An Open Letter to Complaining Teachers

by @weberswords

An open letter to teachers who constantly complain:

Quit. Please. Do our entire profession a favor so that we can be considered professionals again.

Now I’m not talking about the occasional vent session. I’m talking about the teachers who do nothing but complain and blame their students’ lack of success on everything but themselves – home, administration, common core, lack of funding, poor parenting, Obama (Thanks, Obama). Teachers who fail to look in the mirror and say, “How can I improve? How can I up my game?”

Yes, teaching is hard. It’s really hard. It’s demanding and exhausting and on most Fridays you will go into a coma because of the week you’ve had and wake up somewhere around Sunday.

Students come unprepared and a good number of parents either don’t care or provide support at all for any number of reasons or hover around you expecting you to cater to their child as though he/she is the only child you support.

Unfortunately, that’s not something you can change, it’s a part of the job.

Do things need to change? Yes. But you, complaining teacher, are the rotten core of the educational apple.

In the free market you would have moved on by now. In another profession that is far more ruthless about success you would have realized you suck and found something else. Here you are though, clinging like a dingleberry to the butt of a cat. If this were medicine you would have killed someone and lost your license. If this were wall street, well you’d probably be a CEO. No, even there, you don’t work hard enough to survive your first year.

By the way, this isn’t about first or even second year teachers either. Everyone sucks at first because the majority of teacher preparation programs are abysmal. I came from (what I found out later – shout out Eastern Michigan) is an incredible program, but nothing prepares you for your first solo flight. You hit turbulence, it’s just a matter of how you deal with it.

Your plane should have crashed and burned a long time ago, but as teachers we want everyone to find success so we prop you up with support that goes above and beyond what it should. Should there be support for teachers to help them continue to succeed and grow? Yes!

However…

If you need a teacher’s manual to teach – get out.

If yelling is your classroom management plan – get out.

If you say things like, “I can’t do that,” or “That’s too much for me,” when it comes to learning new things, GET OUT.

If you don’t actively continue educating yourself by reading books or articles or taking classes, not because you need the credit to renew your license, but because you want to be a better teacher and you know you never stop learning – GET OUT.

Leave. The ship is sinking, arguably it has been for ages, but your dead weight is only making it worse.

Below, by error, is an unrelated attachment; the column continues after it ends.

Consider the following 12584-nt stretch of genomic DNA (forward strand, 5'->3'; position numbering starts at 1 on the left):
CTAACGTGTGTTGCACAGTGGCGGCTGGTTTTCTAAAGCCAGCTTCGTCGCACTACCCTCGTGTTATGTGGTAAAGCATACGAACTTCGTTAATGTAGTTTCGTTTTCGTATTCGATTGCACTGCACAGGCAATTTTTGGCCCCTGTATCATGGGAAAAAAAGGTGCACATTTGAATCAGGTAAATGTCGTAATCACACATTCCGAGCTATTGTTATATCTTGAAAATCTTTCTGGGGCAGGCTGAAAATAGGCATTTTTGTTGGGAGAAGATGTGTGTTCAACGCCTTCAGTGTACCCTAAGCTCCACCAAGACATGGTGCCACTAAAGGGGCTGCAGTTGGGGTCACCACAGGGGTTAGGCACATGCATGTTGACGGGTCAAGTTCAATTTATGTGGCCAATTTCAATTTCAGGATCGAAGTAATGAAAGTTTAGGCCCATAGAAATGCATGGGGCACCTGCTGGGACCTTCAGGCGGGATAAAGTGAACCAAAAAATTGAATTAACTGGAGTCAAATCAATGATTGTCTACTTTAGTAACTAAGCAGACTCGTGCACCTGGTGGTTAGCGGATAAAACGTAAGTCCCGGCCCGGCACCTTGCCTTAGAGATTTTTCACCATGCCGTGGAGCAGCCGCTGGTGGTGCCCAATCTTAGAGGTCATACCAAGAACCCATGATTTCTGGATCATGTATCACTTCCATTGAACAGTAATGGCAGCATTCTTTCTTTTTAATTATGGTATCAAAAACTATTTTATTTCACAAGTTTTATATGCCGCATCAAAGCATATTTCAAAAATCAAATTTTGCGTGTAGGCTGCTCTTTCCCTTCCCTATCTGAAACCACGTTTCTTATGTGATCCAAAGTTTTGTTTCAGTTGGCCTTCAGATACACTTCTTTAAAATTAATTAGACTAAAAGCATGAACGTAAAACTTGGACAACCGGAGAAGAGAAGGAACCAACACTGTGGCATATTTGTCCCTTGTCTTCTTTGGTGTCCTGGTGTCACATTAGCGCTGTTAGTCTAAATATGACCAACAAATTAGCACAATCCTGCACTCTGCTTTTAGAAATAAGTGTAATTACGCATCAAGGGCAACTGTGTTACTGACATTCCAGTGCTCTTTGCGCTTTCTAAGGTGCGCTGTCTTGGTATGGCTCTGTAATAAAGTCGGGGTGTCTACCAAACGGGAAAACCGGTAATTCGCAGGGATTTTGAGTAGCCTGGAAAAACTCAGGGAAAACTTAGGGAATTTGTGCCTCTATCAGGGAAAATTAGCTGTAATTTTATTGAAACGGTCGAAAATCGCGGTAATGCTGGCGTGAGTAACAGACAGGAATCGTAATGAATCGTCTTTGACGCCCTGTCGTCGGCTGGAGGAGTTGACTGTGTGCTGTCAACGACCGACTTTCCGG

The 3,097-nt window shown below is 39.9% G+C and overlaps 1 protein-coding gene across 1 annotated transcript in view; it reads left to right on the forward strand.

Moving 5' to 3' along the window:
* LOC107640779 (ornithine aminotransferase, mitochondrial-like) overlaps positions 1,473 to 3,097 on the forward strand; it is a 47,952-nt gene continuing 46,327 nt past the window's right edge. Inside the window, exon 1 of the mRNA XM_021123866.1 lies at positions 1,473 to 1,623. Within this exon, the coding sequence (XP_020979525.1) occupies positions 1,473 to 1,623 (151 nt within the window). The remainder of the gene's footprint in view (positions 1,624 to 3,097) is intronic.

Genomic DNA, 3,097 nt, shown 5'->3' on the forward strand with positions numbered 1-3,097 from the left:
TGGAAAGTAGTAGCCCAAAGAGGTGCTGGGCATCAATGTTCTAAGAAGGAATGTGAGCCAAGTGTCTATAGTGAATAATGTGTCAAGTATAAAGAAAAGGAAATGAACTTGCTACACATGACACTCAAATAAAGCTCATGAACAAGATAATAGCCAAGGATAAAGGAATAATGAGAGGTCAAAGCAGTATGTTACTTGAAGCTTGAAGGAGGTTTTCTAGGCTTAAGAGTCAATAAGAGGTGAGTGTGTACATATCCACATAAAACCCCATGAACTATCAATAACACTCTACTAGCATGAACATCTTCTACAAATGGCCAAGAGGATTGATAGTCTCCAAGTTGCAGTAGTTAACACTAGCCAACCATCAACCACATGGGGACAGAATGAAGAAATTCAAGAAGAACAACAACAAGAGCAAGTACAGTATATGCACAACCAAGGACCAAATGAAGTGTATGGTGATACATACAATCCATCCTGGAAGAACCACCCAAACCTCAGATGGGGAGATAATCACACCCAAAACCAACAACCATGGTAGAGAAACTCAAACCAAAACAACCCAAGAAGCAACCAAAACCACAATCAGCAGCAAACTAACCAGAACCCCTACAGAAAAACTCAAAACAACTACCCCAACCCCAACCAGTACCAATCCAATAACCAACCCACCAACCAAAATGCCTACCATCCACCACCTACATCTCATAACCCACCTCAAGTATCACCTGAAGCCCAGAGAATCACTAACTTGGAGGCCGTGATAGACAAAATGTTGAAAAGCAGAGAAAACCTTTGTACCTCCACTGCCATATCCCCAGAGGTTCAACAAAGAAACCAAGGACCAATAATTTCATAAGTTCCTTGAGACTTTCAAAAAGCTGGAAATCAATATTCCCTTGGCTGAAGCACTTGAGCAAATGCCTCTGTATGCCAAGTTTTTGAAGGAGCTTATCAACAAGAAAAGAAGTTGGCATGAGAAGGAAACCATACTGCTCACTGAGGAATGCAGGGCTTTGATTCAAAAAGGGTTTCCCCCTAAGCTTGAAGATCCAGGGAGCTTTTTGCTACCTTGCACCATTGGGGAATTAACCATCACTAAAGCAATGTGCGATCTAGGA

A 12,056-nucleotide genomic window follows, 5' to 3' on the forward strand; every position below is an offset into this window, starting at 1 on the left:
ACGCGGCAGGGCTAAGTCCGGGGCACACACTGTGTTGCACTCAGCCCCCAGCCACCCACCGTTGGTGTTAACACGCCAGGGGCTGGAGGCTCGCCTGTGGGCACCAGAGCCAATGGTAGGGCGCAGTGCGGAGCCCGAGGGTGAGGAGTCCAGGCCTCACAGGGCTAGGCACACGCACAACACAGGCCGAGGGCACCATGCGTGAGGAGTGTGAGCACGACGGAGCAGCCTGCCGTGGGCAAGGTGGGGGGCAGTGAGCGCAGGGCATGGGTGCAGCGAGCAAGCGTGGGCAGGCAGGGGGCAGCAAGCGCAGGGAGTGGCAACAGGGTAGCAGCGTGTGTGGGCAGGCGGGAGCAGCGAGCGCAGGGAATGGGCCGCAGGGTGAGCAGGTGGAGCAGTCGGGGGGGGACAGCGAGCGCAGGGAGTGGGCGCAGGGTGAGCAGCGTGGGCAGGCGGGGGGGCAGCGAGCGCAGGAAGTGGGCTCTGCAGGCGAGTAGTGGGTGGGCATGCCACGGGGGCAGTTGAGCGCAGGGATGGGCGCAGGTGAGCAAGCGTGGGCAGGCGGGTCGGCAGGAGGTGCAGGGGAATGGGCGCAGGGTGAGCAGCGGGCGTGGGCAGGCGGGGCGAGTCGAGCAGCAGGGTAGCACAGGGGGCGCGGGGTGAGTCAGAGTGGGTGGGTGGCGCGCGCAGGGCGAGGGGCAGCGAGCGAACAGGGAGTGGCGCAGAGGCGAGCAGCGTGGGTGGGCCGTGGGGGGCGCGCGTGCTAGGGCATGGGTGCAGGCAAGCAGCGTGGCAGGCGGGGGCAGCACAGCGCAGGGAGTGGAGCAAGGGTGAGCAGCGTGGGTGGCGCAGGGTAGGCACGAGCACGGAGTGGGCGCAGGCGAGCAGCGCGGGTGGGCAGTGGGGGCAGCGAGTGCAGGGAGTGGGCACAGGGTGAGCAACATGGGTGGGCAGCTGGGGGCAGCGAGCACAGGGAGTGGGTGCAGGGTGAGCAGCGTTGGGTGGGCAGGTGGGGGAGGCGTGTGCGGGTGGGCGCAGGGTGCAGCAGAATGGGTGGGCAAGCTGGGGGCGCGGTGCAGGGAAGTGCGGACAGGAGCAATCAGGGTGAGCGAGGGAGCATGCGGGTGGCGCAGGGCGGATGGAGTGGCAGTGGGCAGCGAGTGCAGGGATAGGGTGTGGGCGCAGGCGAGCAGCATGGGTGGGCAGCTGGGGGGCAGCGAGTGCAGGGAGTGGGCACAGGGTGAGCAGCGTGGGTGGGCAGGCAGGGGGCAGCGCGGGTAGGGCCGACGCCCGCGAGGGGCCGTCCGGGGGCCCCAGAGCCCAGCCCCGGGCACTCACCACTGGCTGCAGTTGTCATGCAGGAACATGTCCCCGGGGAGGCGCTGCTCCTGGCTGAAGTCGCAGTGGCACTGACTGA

Let It Flow, Let It Flow

by: @weberswords

I’ll spare you the “Let It Go” parody video.

workflow

Creating word art: the only thing Wordle is good for.

What is it? It’s a great buzzword, but why is it valuable?

One of the big misconceptions is that workflow requires technology. That’s not the case.

It’s simply the way in which your work……..flows. The way it progresses from one stage or process to the next.

In the classroom, writing is a great example of this. In many cases, first you prepare an outline or work in a graphic organizer, then you draft, revise, edit, and write the final draft or publish.

This can also be applied to doing tasks. For example, if I think of something I have to do I might write it down on a sticky note. After I have five (completely arbitrary number it could be three or 10 just as easily) sticky notes, I sort those tasks into categories of to do lists – errands I have to leave the house to do, professional tasks, and tasks that can be done at home. After that, I write them in my handy, dandy notebook and as I finish those tasks, I mark them off. No tech involved. Yes, AND a great example of effective workflow.

To do list workflow

To quote the late, great Stuart Scott, “BOO-YA!” workflow. No special degree required, people. You can totes do this.

Just like planning in the classroom, you have to know WHAT you want to do before you bring in any technology.

In the case of workflow, sometimes seeing what other people have done will inspire you to create a new workflow.

Just remember: The point of creating a workflow is to make things MORE streamlined, not more complicated.

If you create a new workflow and find it’s actually making work more difficult, I’m giving you permission right here and now. ABANDON SHIP! Try something new, but reflect and learn from the failure. Where did the workflow go wrong? Maybe you don’t have to abandon it entirely, just pivot. Tweak it and see if that helps.

Here are some tools and workflows (digital and analog) *I* use that will hopefully inspire you:

Bullet Journal – Webs-style (Analog)

We love journals here at Intelligent Hoodlums. It’s a bit of a love affair for some of us (*cough* @chocolateteacher *cough*). Writing things by hand helps you remember things.  I’ve adapted my bullet journal to something that works for me.